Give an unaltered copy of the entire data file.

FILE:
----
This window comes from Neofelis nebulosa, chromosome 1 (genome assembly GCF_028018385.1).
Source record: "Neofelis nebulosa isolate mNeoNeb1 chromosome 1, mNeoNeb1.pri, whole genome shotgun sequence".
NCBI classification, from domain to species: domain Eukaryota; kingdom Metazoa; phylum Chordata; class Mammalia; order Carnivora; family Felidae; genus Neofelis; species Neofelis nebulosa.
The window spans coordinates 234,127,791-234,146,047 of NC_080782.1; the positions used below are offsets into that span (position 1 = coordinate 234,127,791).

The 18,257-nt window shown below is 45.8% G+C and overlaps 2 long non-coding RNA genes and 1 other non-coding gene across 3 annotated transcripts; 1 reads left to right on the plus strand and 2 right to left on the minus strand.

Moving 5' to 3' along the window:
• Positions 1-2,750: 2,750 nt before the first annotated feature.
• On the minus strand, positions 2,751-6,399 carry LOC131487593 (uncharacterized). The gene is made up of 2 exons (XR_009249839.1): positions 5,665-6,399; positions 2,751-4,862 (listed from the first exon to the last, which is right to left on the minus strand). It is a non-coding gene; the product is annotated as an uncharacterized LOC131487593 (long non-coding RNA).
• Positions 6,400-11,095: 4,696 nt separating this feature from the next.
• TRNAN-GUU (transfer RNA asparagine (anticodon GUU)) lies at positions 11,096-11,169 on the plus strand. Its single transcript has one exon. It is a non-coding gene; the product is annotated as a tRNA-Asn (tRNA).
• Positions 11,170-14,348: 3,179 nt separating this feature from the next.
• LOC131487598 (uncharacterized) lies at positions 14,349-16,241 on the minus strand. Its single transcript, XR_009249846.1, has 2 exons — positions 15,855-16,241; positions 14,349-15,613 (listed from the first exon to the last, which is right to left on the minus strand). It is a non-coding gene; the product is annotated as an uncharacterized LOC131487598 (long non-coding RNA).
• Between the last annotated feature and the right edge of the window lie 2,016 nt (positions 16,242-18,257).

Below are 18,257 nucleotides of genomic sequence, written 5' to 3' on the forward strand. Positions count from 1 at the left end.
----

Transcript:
This window comes from Neofelis nebulosa, chromosome 1 (genome assembly GCF_028018385.1).
Source record: "Neofelis nebulosa isolate mNeoNeb1 chromosome 1, mNeoNeb1.pri, whole genome shotgun sequence".
NCBI classification, from domain to species: domain Eukaryota; kingdom Metazoa; phylum Chordata; class Mammalia; order Carnivora; family Felidae; genus Neofelis; species Neofelis nebulosa.
The window spans coordinates 234,127,791-234,146,047 of NC_080782.1; the positions used below are offsets into that span (position 1 = coordinate 234,127,791).

The 18,257-nt window shown below is 45.8% G+C and overlaps 2 long non-coding RNA genes and 1 other non-coding gene across 3 annotated transcripts; 1 reads left to right on the plus strand and 2 right to left on the minus strand.

Moving 5' to 3' along the window:
• Positions 1-2,750: 2,750 nt before the first annotated feature.
• On the minus strand, positions 2,751-6,399 carry LOC131487593 (uncharacterized). The gene is made up of 2 exons (XR_009249839.1): positions 5,665-6,399; positions 2,751-4,862 (listed from the first exon to the last, which is right to left on the minus strand). It is a non-coding gene; the product is annotated as an uncharacterized LOC131487593 (long non-coding RNA).
• Positions 6,400-11,095: 4,696 nt separating this feature from the next.
• TRNAN-GUU (transfer RNA asparagine (anticodon GUU)) lies at positions 11,096-11,169 on the plus strand. Its single transcript has one exon. It is a non-coding gene; the product is annotated as a tRNA-Asn (tRNA).
• Positions 11,170-14,348: 3,179 nt separating this feature from the next.
• LOC131487598 (uncharacterized) lies at positions 14,349-16,241 on the minus strand. Its single transcript, XR_009249846.1, has 2 exons — positions 15,855-16,241; positions 14,349-15,613 (listed from the first exon to the last, which is right to left on the minus strand). It is a non-coding gene; the product is annotated as an uncharacterized LOC131487598 (long non-coding RNA).
• Between the last annotated feature and the right edge of the window lie 2,016 nt (positions 16,242-18,257).

Below are 18,257 nucleotides of genomic sequence, written 5' to 3' on the forward strand. Positions count from 1 at the left end.